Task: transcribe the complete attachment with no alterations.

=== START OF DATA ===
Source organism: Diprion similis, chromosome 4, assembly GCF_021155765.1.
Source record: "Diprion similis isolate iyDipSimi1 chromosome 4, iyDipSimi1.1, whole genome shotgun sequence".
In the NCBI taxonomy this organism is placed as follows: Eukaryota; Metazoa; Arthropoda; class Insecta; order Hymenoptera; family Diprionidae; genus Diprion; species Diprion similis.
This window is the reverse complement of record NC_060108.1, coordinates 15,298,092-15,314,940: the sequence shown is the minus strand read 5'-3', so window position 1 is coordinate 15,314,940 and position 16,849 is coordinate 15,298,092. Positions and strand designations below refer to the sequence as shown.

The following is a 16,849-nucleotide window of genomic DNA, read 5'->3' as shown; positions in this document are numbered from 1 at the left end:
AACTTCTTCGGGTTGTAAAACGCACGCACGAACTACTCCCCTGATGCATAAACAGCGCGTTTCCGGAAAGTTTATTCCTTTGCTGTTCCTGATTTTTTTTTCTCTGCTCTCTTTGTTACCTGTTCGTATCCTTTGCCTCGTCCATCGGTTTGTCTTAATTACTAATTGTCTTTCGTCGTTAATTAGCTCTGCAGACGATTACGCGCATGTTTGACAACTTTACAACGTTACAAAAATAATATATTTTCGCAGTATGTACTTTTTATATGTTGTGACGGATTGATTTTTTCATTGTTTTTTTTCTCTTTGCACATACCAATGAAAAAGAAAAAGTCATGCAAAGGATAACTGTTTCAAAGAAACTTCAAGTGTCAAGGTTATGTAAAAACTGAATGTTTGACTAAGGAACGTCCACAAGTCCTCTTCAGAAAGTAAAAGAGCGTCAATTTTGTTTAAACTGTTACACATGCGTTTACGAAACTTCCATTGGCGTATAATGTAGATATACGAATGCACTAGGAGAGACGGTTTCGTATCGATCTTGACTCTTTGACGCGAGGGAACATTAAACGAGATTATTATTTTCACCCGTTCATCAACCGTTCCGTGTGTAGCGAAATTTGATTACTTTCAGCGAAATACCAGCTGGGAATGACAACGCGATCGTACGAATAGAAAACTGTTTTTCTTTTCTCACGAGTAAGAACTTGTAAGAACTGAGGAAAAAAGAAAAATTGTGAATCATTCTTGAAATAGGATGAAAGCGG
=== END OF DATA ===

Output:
Source organism: Diprion similis, chromosome 4, assembly GCF_021155765.1.
Source record: "Diprion similis isolate iyDipSimi1 chromosome 4, iyDipSimi1.1, whole genome shotgun sequence".
In the NCBI taxonomy this organism is placed as follows: Eukaryota; Metazoa; Arthropoda; class Insecta; order Hymenoptera; family Diprionidae; genus Diprion; species Diprion similis.
This window is the reverse complement of record NC_060108.1, coordinates 15,298,092-15,314,940: the sequence shown is the minus strand read 5'-3', so window position 1 is coordinate 15,314,940 and position 16,849 is coordinate 15,298,092. Positions and strand designations below refer to the sequence as shown.

The following is a 16,849-nucleotide window of genomic DNA, read 5'->3' as shown; positions in this document are numbered from 1 at the left end:
AACTTCTTCGGGTTGTAAAACGCACGCACGAACTACTCCCCTGATGCATAAACAGCGCGTTTCCGGAAAGTTTATTCCTTTGCTGTTCCTGATTTTTTTTTCTCTGCTCTCTTTGTTACCTGTTCGTATCCTTTGCCTCGTCCATCGGTTTGTCTTAATTACTAATTGTCTTTCGTCGTTAATTAGCTCTGCAGACGATTACGCGCATGTTTGACAACTTTACAACGTTACAAAAATAATATATTTTCGCAGTATGTACTTTTTATATGTTGTGACGGATTGATTTTTTCATTGTTTTTTTTCTCTTTGCACATACCAATGAAAAAGAAAAAGTCATGCAAAGGATAACTGTTTCAAAGAAACTTCAAGTGTCAAGGTTATGTAAAAACTGAATGTTTGACTAAGGAACGTCCACAAGTCCTCTTCAGAAAGTAAAAGAGCGTCAATTTTGTTTAAACTGTTACACATGCGTTTACGAAACTTCCATTGGCGTATAATGTAGATATACGAATGCACTAGGAGAGACGGTTTCGTATCGATCTTGACTCTTTGACGCGAGGGAACATTAAACGAGATTATTATTTTCACCCGTTCATCAACCGTTCCGTGTGTAGCGAAATTTGATTACTTTCAGCGAAATACCAGCTGGGAATGACAACGCGATCGTACGAATAGAAAACTGTTTTTCTTTTCTCACGAGTAAGAACTTGTAAGAACTGAGGAAAAAAGAAAAATTGTGAATCATTCTTGAAATAGGATGAAAGCGG